9. RE: Inflation. I think we need to be a little more humble about our ability to accurately measure "inflation" over long time periods. It's defined as the "overall price level". But I don't believe that the government actually tracks every single product in the economy. And even if they did, they'd also have to make assumptions about how to weight each product to arrive at a single number. There are several different government numbers for inflation that are tracked, typically measuring different "market baskets", which is not just the choice of items in the index but also an assumption about the weight of each item. The CPI is one such index but there are others. In a single year, they are pretty close, but compounded over multiple decades, they differ significantly.

      In addition, very small errors in a single year, when compounded over decades (especially all the decades since World War II) suggest we probably shouldn't have a lot of confidence in what the "inflation adjusted" cost of a P51 would be.

    10. Sorry Anon, I think you posted while I was typing my last post, which seems to have largely duplicated yours, albeit not as well.

    11. RE: Could we build a P51 for less now than the "inflation adjusted" 1940 cost?

      I think the quick answer is "I don't know". First off, I think we actually only have a vague notion of what the "inflation adjusted" cost of a 1940's era aircraft is.

      But even ignoring that, I think the answer depends critically on how many we build (which you also pointed out). It's true that with all our mechanization these days, it OUGHT to be cheaper. But you need to remember that all that machinery costs big bucks. So if we are only going to build a dozen, it probably doesn't make sense to buy all that machinery. While, on the other hand, if we build 15,000, it likely would.

    12. "none really capture the growth of military hardware prices,"

      Yes, they do. See other comments for explanations about the use of common components even in purely military items.

    13. "suggest we probably shouldn't have a lot of confidence in what the "inflation adjusted" cost of a P51 would be."

      Of course not. The point isn't to debate the cost down to the penny. The point is to compare ballparks and draw general conclusions. For example, the post comparison of an inflation adjusted $3.3B Ohio versus a $9.2B Columbia, when both are the same size and perform the same function, suggests that the difference is well beyond simple inflation calculation definitions and that there is something else accounting for the $6B increase. If the difference had been $100M, I wouldn't call it different considering the various inflation methodologies but $6B is far beyond calculation variances. That's what I use inflation adjusted price comparisons for.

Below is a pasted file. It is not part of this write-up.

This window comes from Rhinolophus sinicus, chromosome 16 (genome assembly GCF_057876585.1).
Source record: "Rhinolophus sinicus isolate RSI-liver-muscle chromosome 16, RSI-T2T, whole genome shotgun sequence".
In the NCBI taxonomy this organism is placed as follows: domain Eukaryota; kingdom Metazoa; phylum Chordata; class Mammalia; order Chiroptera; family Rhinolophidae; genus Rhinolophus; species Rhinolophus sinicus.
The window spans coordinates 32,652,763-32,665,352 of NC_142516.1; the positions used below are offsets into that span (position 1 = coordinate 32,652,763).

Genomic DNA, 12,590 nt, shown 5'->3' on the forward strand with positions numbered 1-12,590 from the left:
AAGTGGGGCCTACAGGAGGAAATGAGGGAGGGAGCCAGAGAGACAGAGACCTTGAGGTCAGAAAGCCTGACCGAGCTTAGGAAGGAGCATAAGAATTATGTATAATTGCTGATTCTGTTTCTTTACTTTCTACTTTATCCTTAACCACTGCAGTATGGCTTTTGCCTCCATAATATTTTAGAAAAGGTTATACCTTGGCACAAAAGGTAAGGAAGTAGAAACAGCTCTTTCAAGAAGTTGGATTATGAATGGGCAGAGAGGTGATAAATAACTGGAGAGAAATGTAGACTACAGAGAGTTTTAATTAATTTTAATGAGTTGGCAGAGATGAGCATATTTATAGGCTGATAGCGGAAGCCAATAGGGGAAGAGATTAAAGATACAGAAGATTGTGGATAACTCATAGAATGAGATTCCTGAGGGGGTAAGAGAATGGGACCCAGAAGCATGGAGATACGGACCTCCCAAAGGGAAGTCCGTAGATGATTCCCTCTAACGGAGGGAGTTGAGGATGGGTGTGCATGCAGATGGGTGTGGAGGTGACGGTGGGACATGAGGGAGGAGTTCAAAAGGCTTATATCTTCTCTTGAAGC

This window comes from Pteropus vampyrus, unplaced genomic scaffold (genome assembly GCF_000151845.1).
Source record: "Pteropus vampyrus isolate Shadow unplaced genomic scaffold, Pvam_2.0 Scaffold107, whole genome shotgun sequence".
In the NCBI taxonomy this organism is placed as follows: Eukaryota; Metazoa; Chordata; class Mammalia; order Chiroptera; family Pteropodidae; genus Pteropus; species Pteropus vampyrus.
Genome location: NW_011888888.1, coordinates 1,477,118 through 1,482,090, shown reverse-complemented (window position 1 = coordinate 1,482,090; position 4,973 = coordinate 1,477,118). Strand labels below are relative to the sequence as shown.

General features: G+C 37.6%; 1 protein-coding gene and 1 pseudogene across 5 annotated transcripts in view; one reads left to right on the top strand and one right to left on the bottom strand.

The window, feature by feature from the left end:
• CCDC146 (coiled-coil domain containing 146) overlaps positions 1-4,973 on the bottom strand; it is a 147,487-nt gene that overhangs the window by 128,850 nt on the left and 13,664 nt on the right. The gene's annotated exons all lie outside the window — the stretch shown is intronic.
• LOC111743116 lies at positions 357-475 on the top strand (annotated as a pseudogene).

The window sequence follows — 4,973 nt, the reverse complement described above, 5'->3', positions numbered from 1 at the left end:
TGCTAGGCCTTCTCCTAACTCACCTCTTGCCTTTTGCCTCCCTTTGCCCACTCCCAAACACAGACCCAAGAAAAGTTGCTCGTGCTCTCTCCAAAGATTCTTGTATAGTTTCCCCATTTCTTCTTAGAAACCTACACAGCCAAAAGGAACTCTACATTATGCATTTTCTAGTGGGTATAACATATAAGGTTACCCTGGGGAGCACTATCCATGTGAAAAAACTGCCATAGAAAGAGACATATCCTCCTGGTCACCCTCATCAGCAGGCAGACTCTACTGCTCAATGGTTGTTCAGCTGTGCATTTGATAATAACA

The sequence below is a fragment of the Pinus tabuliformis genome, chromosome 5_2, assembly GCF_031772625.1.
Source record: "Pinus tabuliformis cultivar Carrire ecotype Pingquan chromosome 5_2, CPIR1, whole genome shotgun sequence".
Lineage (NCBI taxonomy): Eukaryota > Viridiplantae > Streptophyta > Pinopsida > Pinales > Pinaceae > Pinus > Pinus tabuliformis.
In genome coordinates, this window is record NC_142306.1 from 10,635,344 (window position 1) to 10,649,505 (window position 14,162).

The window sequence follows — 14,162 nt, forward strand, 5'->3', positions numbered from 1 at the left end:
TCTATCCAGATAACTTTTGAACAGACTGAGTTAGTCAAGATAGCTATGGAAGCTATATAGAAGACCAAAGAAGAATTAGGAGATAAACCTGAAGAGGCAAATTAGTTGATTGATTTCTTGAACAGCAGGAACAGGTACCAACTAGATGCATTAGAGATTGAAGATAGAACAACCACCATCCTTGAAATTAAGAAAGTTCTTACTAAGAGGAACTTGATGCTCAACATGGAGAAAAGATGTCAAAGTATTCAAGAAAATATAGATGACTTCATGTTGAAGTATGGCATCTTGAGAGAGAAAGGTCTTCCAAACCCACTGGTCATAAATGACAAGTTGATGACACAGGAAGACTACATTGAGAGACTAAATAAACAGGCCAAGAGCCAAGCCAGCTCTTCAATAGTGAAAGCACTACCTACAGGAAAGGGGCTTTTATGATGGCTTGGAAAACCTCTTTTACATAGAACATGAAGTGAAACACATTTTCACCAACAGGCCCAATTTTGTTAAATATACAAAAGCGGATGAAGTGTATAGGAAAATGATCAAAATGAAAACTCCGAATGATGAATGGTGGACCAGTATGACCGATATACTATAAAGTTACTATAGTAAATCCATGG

14. "There is no one "general" inflation rate."

      In a very real sense, yes there is. As one tiny example, the price of bread does not exist and get established in a vacuum. The price of bread is established, in part, by wages across America - wages that include those paid to military industry workers whose wages are in turn established by military item pricing. So, yes, the price of bread captures the price of military items.

      ALL consumer goods, be they commodities or specialized military items, are linked and their prices are interrelated. As long as one considers a moderately broad spectrum of items for one's inflation calculation, ALL prices will be captured and factored. Only if one chooses an inflation calculation based on a very narrow set of items does one see divergence from the general rate.

    15. "I think the quick answer is "I don't know"."

      If you truly don't know then it's because you're getting bogged down in trivial details like inflation rate. Ignore the inflation rate and adjusted cost. Consider just the manufacturing process. Today's process is so much more efficient (meaning cheaper) that it's not even a question whether we could build it cheaper. Of course we could. Robotics, CNC (computer machining), CAD, ensure that we could build it much cheaper.

      Even the machinery costs would be nothing on a relative basis when we're talking about producing 15,000 units. Most of the machinery would already exist and just need to be reprogrammed. This is pretty simple stuff - for example, stamping out sheet metal is something we do every day. It would just be a slightly different shape. And so on.

      One of the problems we have as a society is that constantly want to make things more complicated then they are. This is a good example. Instead of recognizing the obvious answer that our manufacturing techniques have gotten better and we can make things cheaper, we want to complicate the answer by delving into how inflation rates are calculated.

    16. One thought here... Although the manufacturing processes, due to CAD/CAM, robotics etc, may be cheaper FOR THE COMPANY, the cost of the modern equipment is often passed to the customer.
      For instance, if the giant crane at Newport News needed replaced, Im pretty sure the Navy would end up paying for it indirectly (secretly??) through added ship costs and charges...

    17. "the cost of the modern equipment is often passed to the customer."